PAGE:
The indictments were the result of a lengthy federal investigation that was initiated after media reports that Menendez attempted to intervene to thwart a Medicare-fraud investigation of Melgen, and that Menendez pressured government officials to further Melgen’s interests in a port security deal in the Dominican Republic.
A stimulus-backed Department of Energy loan program that has not been tapped for four years, and was deemed unwanted two years ago by the Government Accountability Office, is suddenly ready and willing to dole out more taxpayer millions again – to a corporation that doesn’t need it.
CNN reporter Chris Frates has identified “plenty of red flags” that former Florida Governor Jeb Bush should have seen before he joined in a business relationship with a company called InnoVida, headed by Claudio Osorio, who is now serving a 12 ½-year prison sentence for defrauding investors. Osorio's mug shot is at right.
While Osorio’s efforts to cozy up to politicians in both parties have been previously reported, the CNN report includes important new facts. From the report:
For a first-hand lesson in the timidity of corporate America, look no further than Intel Corp. This January, the Santa Clara, Calif.-based chip maker announced it would set aside $300 million by 2020 for hiring, training and promoting “underrepresented” racial minorities and women. Intel CEO Brian Krzanich revealed the plan at the annual Consumer Electronics Show in Las Vegas only weeks after he and other top company officials had met privately with Jesse Jackson. The announcement was a triumph for Jackson’s Silicon Valley shakedown campaign. “It’s a huge first step,” he declared, urging other tech firms to follow suit. Given the acquiescence of eBay, Google and Facebook to Jackson at shareholder meetings last May, it is no surprise those companies are doing just that.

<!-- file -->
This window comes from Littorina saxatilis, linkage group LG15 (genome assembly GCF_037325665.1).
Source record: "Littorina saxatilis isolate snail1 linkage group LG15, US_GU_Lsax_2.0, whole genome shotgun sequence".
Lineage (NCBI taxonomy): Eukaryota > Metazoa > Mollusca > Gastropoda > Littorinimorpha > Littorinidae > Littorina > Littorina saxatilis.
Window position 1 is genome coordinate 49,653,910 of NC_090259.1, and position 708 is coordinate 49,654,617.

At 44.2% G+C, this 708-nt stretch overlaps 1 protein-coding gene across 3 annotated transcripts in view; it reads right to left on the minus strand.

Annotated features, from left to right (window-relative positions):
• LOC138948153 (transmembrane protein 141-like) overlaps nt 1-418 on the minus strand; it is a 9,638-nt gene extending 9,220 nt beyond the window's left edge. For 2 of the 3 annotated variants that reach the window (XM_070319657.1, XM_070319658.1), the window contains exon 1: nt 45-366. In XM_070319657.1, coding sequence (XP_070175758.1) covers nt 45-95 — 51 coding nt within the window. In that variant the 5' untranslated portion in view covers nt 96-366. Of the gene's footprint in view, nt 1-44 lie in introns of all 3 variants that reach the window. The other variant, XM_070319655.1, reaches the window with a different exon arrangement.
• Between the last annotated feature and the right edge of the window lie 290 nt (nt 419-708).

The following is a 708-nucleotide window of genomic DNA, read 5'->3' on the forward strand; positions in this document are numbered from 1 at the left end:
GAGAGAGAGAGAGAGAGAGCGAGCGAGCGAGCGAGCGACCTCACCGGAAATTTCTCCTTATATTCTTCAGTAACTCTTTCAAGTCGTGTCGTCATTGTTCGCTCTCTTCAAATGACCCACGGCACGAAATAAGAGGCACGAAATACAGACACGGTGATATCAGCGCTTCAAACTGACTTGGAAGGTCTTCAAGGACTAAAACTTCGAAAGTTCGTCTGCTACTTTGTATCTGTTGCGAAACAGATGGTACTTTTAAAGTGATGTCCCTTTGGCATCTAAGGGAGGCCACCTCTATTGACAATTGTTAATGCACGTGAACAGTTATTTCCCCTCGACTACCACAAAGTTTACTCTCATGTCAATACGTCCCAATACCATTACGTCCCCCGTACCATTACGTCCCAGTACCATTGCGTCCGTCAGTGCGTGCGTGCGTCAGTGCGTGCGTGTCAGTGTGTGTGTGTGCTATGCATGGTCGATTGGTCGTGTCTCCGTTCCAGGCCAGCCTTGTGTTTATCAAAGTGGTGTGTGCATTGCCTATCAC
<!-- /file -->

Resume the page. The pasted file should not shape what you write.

Those in business who have to oblige the Environmental Protection Agency (or the state government agencies that carry out federal laws) on a daily basis know there’s an endless list of issues upon which the cabinet agency can (and does) interfere and obstruct. But a few recent examples reveal the extent to which the government regulators are willing to extinguish our individual freedoms.
Attention this week is trained on the Supreme Court, where a costly Obama regulation on mercury emissions from utilities’ coal-fired power plants is under a challenge. That’s a big issue that addresses whether EPA conducted a proper cost-benefit analysis for limiting those emissions, which has major implications related to the cost of electricity, but is otherwise complex for the layman.
But other areas of increased meddling are more plain – and obnoxious.
Depositions for General Motors’ executives, including CEO Mary Barra, will begin in May, according to the Detroit News. The testimonies will be at the center of class-action lawsuits (set for trial in January, 2016) against GM for its ignition switch defect cover-up and are slated to conclude in early October of this year. It will not be the first time Barra has testified under oath about the recall debacle which is now blamed for having caused 74 deaths.